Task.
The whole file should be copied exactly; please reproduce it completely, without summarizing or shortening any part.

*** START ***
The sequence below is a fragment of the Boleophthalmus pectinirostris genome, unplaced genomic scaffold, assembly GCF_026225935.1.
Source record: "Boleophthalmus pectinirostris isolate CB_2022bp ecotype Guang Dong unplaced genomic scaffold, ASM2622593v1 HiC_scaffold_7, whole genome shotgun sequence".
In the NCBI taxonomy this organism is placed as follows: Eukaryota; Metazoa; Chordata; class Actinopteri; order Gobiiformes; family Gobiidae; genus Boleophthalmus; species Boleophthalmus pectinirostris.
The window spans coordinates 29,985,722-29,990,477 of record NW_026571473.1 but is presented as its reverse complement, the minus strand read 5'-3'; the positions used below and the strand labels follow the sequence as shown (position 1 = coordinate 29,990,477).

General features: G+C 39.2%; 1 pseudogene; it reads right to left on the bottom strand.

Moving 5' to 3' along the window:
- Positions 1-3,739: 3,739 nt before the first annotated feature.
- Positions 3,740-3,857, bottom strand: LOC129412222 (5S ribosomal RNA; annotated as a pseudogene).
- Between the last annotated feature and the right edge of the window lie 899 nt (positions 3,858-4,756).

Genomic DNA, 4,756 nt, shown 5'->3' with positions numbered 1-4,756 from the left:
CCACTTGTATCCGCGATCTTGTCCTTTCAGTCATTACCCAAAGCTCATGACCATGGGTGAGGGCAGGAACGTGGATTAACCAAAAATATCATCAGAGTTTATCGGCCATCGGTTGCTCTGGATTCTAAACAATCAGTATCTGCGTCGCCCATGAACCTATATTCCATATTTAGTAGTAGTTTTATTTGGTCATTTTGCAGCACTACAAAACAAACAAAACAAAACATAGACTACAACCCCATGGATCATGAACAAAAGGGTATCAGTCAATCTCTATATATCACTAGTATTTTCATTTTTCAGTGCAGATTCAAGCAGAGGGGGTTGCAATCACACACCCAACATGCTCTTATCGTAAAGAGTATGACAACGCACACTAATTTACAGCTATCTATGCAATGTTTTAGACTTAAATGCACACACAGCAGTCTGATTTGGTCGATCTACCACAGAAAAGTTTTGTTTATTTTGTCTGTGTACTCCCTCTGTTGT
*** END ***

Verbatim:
The sequence below is a fragment of the Boleophthalmus pectinirostris genome, unplaced genomic scaffold, assembly GCF_026225935.1.
Source record: "Boleophthalmus pectinirostris isolate CB_2022bp ecotype Guang Dong unplaced genomic scaffold, ASM2622593v1 HiC_scaffold_7, whole genome shotgun sequence".
In the NCBI taxonomy this organism is placed as follows: Eukaryota; Metazoa; Chordata; class Actinopteri; order Gobiiformes; family Gobiidae; genus Boleophthalmus; species Boleophthalmus pectinirostris.
The window spans coordinates 29,985,722-29,990,477 of record NW_026571473.1 but is presented as its reverse complement, the minus strand read 5'-3'; the positions used below and the strand labels follow the sequence as shown (position 1 = coordinate 29,990,477).

General features: G+C 39.2%; 1 pseudogene; it reads right to left on the bottom strand.

Moving 5' to 3' along the window:
- Positions 1-3,739: 3,739 nt before the first annotated feature.
- Positions 3,740-3,857, bottom strand: LOC129412222 (5S ribosomal RNA; annotated as a pseudogene).
- Between the last annotated feature and the right edge of the window lie 899 nt (positions 3,858-4,756).

Genomic DNA, 4,756 nt, shown 5'->3' with positions numbered 1-4,756 from the left:
CCACTTGTATCCGCGATCTTGTCCTTTCAGTCATTACCCAAAGCTCATGACCATGGGTGAGGGCAGGAACGTGGATTAACCAAAAATATCATCAGAGTTTATCGGCCATCGGTTGCTCTGGATTCTAAACAATCAGTATCTGCGTCGCCCATGAACCTATATTCCATATTTAGTAGTAGTTTTATTTGGTCATTTTGCAGCACTACAAAACAAACAAAACAAAACATAGACTACAACCCCATGGATCATGAACAAAAGGGTATCAGTCAATCTCTATATATCACTAGTATTTTCATTTTTCAGTGCAGATTCAAGCAGAGGGGGTTGCAATCACACACCCAACATGCTCTTATCGTAAAGAGTATGACAACGCACACTAATTTACAGCTATCTATGCAATGTTTTAGACTTAAATGCACACACAGCAGTCTGATTTGGTCGATCTACCACAGAAAAGTTTTGTTTATTTTGTCTGTGTACTCCCTCTGTTGT